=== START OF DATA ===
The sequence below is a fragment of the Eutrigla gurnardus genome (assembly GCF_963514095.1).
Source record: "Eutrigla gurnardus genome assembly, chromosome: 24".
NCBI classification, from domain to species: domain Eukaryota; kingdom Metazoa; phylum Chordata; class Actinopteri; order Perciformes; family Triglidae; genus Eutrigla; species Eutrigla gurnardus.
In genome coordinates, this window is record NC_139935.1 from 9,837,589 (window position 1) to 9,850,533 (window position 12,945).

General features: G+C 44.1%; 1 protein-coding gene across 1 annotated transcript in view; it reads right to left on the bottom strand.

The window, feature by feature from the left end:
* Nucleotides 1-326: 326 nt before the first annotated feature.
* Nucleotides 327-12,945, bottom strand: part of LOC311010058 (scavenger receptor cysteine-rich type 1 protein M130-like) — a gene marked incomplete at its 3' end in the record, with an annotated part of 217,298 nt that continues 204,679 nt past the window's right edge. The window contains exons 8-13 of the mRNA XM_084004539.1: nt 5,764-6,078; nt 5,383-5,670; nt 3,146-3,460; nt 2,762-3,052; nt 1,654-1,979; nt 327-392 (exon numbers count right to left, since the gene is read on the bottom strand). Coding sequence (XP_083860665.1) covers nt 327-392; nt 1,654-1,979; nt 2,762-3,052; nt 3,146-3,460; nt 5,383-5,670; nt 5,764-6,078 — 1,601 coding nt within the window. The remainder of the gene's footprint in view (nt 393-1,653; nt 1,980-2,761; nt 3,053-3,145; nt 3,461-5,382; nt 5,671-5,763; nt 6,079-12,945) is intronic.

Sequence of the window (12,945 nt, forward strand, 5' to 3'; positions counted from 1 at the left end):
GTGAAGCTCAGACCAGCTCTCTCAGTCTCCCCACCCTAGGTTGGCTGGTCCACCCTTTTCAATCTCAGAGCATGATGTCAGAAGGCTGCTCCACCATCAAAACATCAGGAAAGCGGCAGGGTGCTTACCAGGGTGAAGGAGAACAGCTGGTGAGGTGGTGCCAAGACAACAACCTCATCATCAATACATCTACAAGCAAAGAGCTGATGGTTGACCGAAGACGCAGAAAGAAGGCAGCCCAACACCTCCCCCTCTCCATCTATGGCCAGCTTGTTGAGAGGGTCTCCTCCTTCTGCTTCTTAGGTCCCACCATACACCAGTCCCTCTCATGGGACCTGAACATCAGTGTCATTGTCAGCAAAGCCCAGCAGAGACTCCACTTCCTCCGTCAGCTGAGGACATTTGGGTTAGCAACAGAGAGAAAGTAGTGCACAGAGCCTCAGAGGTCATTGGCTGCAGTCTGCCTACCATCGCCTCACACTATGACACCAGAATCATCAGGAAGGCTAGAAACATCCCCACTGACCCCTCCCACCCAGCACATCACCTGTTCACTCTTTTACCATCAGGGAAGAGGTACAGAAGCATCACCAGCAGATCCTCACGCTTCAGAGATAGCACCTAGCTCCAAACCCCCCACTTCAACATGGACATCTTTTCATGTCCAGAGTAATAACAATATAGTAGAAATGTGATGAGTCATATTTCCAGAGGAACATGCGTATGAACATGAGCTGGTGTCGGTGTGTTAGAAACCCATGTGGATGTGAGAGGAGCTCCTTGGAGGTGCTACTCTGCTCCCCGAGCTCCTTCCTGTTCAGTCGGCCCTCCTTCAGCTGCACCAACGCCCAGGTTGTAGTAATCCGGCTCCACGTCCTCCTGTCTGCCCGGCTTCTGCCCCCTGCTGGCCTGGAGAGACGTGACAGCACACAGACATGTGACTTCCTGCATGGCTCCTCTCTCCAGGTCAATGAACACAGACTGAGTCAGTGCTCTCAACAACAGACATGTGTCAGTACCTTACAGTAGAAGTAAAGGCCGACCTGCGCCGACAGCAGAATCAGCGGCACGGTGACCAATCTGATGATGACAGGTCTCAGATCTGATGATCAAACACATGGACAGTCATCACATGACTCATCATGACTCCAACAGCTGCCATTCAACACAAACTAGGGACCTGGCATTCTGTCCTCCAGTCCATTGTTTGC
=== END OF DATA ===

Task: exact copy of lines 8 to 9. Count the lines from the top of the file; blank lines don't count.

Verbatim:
* Nucleotides 327-12,945, bottom strand: part of LOC311010058 (scavenger receptor cysteine-rich type 1 protein M130-like) — a gene marked incomplete at its 3' end in the record, with an annotated part of 217,298 nt that continues 204,679 nt past the window's right edge. The window contains exons 8-13 of the mRNA XM_084004539.1: nt 5,764-6,078; nt 5,383-5,670; nt 3,146-3,460; nt 2,762-3,052; nt 1,654-1,979; nt 327-392 (exon numbers count right to left, since the gene is read on the bottom strand). Coding sequence (XP_083860665.1) covers nt 327-392; nt 1,654-1,979; nt 2,762-3,052; nt 3,146-3,460; nt 5,383-5,670; nt 5,764-6,078 — 1,601 coding nt within the window. The remainder of the gene's footprint in view (nt 393-1,653; nt 1,980-2,761; nt 3,053-3,145; nt 3,461-5,382; nt 5,671-5,763; nt 6,079-12,945) is intronic.

Sequence of the window (12,945 nt, forward strand, 5' to 3'; positions counted from 1 at the left end):